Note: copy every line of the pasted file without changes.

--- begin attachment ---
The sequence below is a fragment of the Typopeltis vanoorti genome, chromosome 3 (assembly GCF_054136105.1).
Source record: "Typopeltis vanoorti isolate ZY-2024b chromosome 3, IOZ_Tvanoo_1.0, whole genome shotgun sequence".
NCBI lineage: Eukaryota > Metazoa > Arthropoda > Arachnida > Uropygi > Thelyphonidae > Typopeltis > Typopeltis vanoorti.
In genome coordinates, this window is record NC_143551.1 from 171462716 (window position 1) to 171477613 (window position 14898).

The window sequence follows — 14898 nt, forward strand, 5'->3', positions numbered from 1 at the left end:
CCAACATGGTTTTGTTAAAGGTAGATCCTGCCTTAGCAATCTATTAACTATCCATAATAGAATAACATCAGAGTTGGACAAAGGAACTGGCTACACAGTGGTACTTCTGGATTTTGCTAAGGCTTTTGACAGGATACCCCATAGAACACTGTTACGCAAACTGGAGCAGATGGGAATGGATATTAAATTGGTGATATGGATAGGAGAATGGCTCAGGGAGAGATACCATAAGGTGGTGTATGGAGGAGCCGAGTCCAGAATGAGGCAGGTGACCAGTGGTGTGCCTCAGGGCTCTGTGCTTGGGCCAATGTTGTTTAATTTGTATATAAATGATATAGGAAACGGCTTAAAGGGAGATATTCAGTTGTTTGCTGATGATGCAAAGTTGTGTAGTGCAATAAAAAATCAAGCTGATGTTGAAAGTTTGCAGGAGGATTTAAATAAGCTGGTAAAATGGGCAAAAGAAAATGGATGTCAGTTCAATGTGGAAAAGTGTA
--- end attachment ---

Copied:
The sequence below is a fragment of the Typopeltis vanoorti genome, chromosome 3 (assembly GCF_054136105.1).
Source record: "Typopeltis vanoorti isolate ZY-2024b chromosome 3, IOZ_Tvanoo_1.0, whole genome shotgun sequence".
NCBI lineage: Eukaryota > Metazoa > Arthropoda > Arachnida > Uropygi > Thelyphonidae > Typopeltis > Typopeltis vanoorti.
In genome coordinates, this window is record NC_143551.1 from 171462716 (window position 1) to 171477613 (window position 14898).

The window sequence follows — 14898 nt, forward strand, 5'->3', positions numbered from 1 at the left end:
CCAACATGGTTTTGTTAAAGGTAGATCCTGCCTTAGCAATCTATTAACTATCCATAATAGAATAACATCAGAGTTGGACAAAGGAACTGGCTACACAGTGGTACTTCTGGATTTTGCTAAGGCTTTTGACAGGATACCCCATAGAACACTGTTACGCAAACTGGAGCAGATGGGAATGGATATTAAATTGGTGATATGGATAGGAGAATGGCTCAGGGAGAGATACCATAAGGTGGTGTATGGAGGAGCCGAGTCCAGAATGAGGCAGGTGACCAGTGGTGTGCCTCAGGGCTCTGTGCTTGGGCCAATGTTGTTTAATTTGTATATAAATGATATAGGAAACGGCTTAAAGGGAGATATTCAGTTGTTTGCTGATGATGCAAAGTTGTGTAGTGCAATAAAAAATCAAGCTGATGTTGAAAGTTTGCAGGAGGATTTAAATAAGCTGGTAAAATGGGCAAAAGAAAATGGATGTCAGTTCAATGTGGAAAAGTGTA